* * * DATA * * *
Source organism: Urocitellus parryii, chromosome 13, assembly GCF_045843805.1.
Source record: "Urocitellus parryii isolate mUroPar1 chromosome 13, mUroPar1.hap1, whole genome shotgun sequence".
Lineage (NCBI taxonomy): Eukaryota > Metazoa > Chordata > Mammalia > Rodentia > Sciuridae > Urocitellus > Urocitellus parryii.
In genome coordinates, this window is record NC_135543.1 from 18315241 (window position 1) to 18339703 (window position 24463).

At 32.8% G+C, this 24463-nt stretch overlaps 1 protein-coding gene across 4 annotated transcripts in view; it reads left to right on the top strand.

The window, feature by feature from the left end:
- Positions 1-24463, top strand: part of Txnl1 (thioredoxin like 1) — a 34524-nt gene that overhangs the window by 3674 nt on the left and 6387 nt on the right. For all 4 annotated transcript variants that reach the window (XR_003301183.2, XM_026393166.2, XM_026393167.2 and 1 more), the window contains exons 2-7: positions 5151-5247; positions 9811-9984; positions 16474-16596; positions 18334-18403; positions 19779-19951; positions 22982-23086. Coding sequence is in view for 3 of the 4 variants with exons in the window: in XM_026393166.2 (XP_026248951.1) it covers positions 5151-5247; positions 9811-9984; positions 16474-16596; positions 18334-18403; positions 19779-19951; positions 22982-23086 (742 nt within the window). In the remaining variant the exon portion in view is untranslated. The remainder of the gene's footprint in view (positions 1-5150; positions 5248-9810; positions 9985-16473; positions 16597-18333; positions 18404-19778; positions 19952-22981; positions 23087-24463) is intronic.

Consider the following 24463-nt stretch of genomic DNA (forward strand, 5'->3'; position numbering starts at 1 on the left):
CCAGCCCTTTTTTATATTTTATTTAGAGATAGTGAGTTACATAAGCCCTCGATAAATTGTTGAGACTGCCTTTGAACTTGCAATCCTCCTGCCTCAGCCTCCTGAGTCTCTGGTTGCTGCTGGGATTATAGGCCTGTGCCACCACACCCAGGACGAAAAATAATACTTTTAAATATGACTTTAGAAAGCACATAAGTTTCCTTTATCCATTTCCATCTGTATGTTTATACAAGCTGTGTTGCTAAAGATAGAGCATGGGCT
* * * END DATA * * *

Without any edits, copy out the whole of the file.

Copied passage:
Source organism: Urocitellus parryii, chromosome 13, assembly GCF_045843805.1.
Source record: "Urocitellus parryii isolate mUroPar1 chromosome 13, mUroPar1.hap1, whole genome shotgun sequence".
Lineage (NCBI taxonomy): Eukaryota > Metazoa > Chordata > Mammalia > Rodentia > Sciuridae > Urocitellus > Urocitellus parryii.
In genome coordinates, this window is record NC_135543.1 from 18315241 (window position 1) to 18339703 (window position 24463).

At 32.8% G+C, this 24463-nt stretch overlaps 1 protein-coding gene across 4 annotated transcripts in view; it reads left to right on the top strand.

The window, feature by feature from the left end:
- Positions 1-24463, top strand: part of Txnl1 (thioredoxin like 1) — a 34524-nt gene that overhangs the window by 3674 nt on the left and 6387 nt on the right. For all 4 annotated transcript variants that reach the window (XR_003301183.2, XM_026393166.2, XM_026393167.2 and 1 more), the window contains exons 2-7: positions 5151-5247; positions 9811-9984; positions 16474-16596; positions 18334-18403; positions 19779-19951; positions 22982-23086. Coding sequence is in view for 3 of the 4 variants with exons in the window: in XM_026393166.2 (XP_026248951.1) it covers positions 5151-5247; positions 9811-9984; positions 16474-16596; positions 18334-18403; positions 19779-19951; positions 22982-23086 (742 nt within the window). In the remaining variant the exon portion in view is untranslated. The remainder of the gene's footprint in view (positions 1-5150; positions 5248-9810; positions 9985-16473; positions 16597-18333; positions 18404-19778; positions 19952-22981; positions 23087-24463) is intronic.

Consider the following 24463-nt stretch of genomic DNA (forward strand, 5'->3'; position numbering starts at 1 on the left):
CCAGCCCTTTTTTATATTTTATTTAGAGATAGTGAGTTACATAAGCCCTCGATAAATTGTTGAGACTGCCTTTGAACTTGCAATCCTCCTGCCTCAGCCTCCTGAGTCTCTGGTTGCTGCTGGGATTATAGGCCTGTGCCACCACACCCAGGACGAAAAATAATACTTTTAAATATGACTTTAGAAAGCACATAAGTTTCCTTTATCCATTTCCATCTGTATGTTTATACAAGCTGTGTTGCTAAAGATAGAGCATGGGCT